point, so personally, I'll probably go LE when/if I upgrade again.

          ----

          If you're at all comfortable opening your slug (see the wiki
          instructions for this), and you're not already running at 266 Mhz*,
          de-underclocking the CPU is easy and makes a pretty big difference.

          This is about the simplest hardware hack I've ever made.

          http://www.nslu2-linux.org/wiki/HowTo/OverClockTheSlug

          * Newer slugs may be running at full speed.

          tt

          http://www.nslu2-linux.org/wiki/SlugOS/SlugOSLE
          --- In nslu2-linux@yahoogroups.com, James Fidell <james@...> wrote:
          >
          > Rod Whitby wrote:
          >
          > > Welcome to the community.
          >
          > Thank you.
          >
          > >> Firstly, my intention is to use the unit to run some perl daemons
          > >> reading data off one of the USB ports and transferring it to a server
          > >> elsewhere. For this I'll probably be needing to compile a few perl
          > >> modules from C source. I've been a Linux user and sysadmin for about
          > >> fifteen years, so that side of things is no problem to me.
          > >
          > > OK. I'm assuming that you're able to compile these perl modules
          (which
          > > contain C code) on a host platform with no problems. Are they part of
          > > CPAN or something like that, or are they your own work?
          >
          > The ones that need code compiling are in CPAN (eg. Device::SerialPort).
          >
          > > All the packages that are required to build software on the device are
          > > in the SlugOS feed. There is not a single slugos-native package, you
          > > need to install things like binutils, cpp, gcc, etc individually.
          >
          > Ahhh... I see.
          >
          > > Have you looked at Optware running on SlugOS? We regularly
          > > cross-compile perl modules in Optware, so it should be straight
          forward
          > > to add another one if it's part of CPAN, or you can copy the
          techniques
          > > there to build your own.
          >
          > Is that as documented here:
          >
          > http://www.nslu2-linux.org/wiki/Optware/Slugosbe
          >
          > ?
          >
          > I'd been given the impression that the little-endian releases were more
          > stable and so gone down that route, but if the person who told me that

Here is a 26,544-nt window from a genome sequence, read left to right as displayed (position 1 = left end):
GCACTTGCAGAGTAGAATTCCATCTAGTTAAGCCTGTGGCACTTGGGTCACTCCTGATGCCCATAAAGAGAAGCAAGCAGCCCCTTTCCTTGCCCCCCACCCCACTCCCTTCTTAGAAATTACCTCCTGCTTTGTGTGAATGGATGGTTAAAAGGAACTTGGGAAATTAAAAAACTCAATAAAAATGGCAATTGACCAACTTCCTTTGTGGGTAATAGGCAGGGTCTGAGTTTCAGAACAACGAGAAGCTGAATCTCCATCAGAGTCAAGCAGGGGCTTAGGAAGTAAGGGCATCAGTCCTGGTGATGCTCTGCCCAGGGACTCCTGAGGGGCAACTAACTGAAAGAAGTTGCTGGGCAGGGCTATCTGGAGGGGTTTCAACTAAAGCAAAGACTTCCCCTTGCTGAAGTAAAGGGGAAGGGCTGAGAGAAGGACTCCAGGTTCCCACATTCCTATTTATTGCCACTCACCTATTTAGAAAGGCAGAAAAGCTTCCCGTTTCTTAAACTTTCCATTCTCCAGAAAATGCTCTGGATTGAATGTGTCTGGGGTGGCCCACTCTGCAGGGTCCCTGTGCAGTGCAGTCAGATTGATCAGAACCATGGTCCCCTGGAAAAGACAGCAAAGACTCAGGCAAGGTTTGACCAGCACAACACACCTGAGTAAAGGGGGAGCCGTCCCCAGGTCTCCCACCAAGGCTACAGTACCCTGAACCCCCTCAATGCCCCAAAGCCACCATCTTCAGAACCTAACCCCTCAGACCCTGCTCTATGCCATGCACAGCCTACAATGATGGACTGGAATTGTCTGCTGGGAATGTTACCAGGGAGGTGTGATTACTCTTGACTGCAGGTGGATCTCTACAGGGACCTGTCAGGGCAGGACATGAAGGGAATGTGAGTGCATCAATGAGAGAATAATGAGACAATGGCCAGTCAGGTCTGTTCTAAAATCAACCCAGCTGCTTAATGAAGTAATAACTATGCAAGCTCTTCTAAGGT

> was mistaken I'll certainly give it a try.
          >
          > James
          >
        • Rod Whitby
          ... If you want them to become part of Optware, you can talk to Brian Zhou (you can find his contact details on this list), or become an Optware developer
          Message 4 of 6 , Oct 6, 2008
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            James Fidell wrote:
            > Rod Whitby wrote:
            >> James Fidell wrote:
            >>> Firstly, my intention is to use the unit to run some perl daemons
            >>> reading data off one of the USB ports and transferring it to a server
            >>> elsewhere. For this I'll probably be needing to compile a few perl
            >>> modules from C source. I've been a Linux user and sysadmin for about
            >>> fifteen years, so that side of things is no problem to me.
            >>
            >> OK. I'm assuming that you're able to compile these perl modules (which
            >> contain C code) on a host platform with no problems. Are they part of
            >> CPAN or something like that, or are they your own work?
            >
            > The ones that need code compiling are in CPAN (eg. Device::SerialPort).

            If you want them to become part of Optware, you can talk to Brian Zhou
            (you can find his contact details on this list), or become an Optware
            developer yourself and contribute the recipes for building them (which
            might be as easy as just adding their names to some lists in the Makefiles).

            >> Have you looked at Optware running on SlugOS? We regularly
            >> cross-compile perl modules in Optware, so it should be straight forward
            >> to add another one if it's part of CPAN, or you can copy the techniques
            >> there to build your own.
            >
            > Is that as documented here:
            >
            > http://www.nslu2-linux.org/wiki/Optware/Slugosbe

            Yes. We also support Optware for SlugOS/LE too.

            > I'd been given the impression that the little-endian releases were more
            > stable and so gone down that route, but if the person who told me that
            > was mistaken I'll certainly give it a try.

            For SlugOS, the BE and LE releases are pretty much identical apart from
            the endianness.

            However, some hardware drivers only work in LE or BE (depending on the
            quality of the porting work of the author) due to endianness handling.

            Debian is LE, so that might be where some people get the mistaken idea
            that LE is more stable.

            -- Rod